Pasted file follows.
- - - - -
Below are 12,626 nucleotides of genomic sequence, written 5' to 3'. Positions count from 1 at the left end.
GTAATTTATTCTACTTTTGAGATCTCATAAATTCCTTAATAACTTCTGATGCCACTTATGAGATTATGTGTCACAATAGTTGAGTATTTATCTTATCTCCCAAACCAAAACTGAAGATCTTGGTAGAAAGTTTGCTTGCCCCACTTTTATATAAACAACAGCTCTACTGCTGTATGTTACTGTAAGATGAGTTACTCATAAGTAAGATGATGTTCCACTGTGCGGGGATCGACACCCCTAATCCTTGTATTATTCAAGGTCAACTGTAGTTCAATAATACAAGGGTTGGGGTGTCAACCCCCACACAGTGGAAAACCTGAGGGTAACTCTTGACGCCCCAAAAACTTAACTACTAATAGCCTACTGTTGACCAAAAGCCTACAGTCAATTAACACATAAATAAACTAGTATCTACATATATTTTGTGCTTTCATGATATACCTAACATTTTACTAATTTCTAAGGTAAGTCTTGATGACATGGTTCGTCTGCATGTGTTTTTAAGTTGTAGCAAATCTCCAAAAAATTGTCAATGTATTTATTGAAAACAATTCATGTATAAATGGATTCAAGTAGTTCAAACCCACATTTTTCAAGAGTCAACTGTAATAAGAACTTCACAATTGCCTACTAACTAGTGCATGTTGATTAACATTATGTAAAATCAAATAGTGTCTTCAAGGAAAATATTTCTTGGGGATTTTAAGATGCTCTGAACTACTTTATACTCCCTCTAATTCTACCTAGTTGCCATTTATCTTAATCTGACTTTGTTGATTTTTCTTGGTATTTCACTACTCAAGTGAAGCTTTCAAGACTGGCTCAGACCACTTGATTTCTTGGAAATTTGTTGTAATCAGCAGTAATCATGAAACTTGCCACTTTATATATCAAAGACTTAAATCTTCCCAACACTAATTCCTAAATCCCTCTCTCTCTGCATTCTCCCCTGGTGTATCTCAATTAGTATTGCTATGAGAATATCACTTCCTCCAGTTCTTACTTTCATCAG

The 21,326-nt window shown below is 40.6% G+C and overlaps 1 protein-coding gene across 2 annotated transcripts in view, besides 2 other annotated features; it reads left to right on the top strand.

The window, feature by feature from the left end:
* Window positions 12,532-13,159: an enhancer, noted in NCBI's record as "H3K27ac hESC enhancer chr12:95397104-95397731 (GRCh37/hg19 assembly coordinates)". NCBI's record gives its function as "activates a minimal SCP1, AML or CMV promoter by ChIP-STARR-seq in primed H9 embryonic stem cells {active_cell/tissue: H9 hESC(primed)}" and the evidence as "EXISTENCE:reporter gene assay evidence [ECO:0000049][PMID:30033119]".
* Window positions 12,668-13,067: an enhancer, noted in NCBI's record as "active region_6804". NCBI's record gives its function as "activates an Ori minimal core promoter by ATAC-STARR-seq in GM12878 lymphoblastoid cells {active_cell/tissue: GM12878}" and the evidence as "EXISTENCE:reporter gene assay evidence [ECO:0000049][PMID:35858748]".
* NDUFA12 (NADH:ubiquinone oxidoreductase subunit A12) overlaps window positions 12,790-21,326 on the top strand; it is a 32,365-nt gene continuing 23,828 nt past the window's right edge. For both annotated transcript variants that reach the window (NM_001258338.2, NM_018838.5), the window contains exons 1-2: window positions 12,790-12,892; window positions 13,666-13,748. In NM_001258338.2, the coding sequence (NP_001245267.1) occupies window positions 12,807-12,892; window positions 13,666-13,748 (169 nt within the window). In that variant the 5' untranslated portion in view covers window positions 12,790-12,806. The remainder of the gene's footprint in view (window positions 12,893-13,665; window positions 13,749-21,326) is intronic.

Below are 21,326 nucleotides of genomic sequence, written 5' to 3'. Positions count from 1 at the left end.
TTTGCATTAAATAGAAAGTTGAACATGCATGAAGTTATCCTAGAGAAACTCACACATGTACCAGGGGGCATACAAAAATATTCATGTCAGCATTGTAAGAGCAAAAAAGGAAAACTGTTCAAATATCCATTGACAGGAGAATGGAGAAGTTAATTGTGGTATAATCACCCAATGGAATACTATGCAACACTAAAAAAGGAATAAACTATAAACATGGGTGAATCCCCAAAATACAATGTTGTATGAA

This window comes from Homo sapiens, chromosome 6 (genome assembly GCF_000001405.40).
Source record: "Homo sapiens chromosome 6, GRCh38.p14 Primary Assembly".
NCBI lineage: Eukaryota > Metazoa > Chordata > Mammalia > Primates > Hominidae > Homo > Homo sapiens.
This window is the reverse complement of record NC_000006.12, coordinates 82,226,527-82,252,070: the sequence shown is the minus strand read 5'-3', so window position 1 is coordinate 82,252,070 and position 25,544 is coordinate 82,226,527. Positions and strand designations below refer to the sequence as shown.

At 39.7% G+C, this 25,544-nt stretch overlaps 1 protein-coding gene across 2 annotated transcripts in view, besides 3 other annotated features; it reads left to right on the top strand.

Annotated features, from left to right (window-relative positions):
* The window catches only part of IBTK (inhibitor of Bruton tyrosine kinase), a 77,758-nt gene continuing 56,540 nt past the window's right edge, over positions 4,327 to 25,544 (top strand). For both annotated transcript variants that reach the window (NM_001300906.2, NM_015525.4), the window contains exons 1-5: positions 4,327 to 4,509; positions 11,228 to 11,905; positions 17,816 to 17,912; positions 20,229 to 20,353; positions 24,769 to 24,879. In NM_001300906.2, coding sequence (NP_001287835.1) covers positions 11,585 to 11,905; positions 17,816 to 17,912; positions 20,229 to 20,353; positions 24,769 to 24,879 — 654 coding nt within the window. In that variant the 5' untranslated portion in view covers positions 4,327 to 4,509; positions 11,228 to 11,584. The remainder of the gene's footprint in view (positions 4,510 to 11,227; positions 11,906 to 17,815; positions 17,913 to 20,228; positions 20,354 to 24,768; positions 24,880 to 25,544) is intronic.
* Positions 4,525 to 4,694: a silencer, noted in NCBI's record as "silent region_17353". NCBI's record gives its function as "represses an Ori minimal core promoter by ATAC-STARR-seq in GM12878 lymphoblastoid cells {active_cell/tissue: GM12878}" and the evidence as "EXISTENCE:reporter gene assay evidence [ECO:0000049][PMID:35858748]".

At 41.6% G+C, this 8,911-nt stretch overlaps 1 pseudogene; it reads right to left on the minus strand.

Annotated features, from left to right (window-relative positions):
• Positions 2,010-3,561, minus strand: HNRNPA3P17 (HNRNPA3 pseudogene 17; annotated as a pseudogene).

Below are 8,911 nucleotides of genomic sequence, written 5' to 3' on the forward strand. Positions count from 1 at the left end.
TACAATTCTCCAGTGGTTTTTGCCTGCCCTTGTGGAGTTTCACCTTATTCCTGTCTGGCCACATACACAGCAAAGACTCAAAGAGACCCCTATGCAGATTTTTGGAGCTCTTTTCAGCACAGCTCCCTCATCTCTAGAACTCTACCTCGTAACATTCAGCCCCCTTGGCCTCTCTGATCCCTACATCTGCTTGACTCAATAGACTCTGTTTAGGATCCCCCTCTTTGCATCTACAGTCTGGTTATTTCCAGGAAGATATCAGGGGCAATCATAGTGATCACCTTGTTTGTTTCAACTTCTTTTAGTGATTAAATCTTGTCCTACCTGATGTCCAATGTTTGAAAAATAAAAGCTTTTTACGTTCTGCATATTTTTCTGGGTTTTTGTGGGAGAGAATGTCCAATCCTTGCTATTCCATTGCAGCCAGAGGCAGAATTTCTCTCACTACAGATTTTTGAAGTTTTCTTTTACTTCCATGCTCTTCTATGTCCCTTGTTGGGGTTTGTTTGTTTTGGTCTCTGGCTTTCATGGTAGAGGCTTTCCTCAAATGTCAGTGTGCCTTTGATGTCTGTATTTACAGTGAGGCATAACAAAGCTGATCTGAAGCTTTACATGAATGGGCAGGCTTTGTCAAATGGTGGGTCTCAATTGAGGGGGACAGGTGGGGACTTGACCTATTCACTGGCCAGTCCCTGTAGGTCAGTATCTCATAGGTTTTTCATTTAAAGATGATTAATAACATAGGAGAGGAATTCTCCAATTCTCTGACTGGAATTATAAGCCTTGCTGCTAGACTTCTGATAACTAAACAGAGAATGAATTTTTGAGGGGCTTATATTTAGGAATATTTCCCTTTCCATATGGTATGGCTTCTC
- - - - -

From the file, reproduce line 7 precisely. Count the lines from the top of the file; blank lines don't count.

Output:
* NDUFA12 (NADH:ubiquinone oxidoreductase subunit A12) overlaps window positions 12,790-21,326 on the top strand; it is a 32,365-nt gene continuing 23,828 nt past the window's right edge. For both annotated transcript variants that reach the window (NM_001258338.2, NM_018838.5), the window contains exons 1-2: window positions 12,790-12,892; window positions 13,666-13,748. In NM_001258338.2, the coding sequence (NP_001245267.1) occupies window positions 12,807-12,892; window positions 13,666-13,748 (169 nt within the window). In that variant the 5' untranslated portion in view covers window positions 12,790-12,806. The remainder of the gene's footprint in view (window positions 12,893-13,665; window positions 13,749-21,326) is intronic.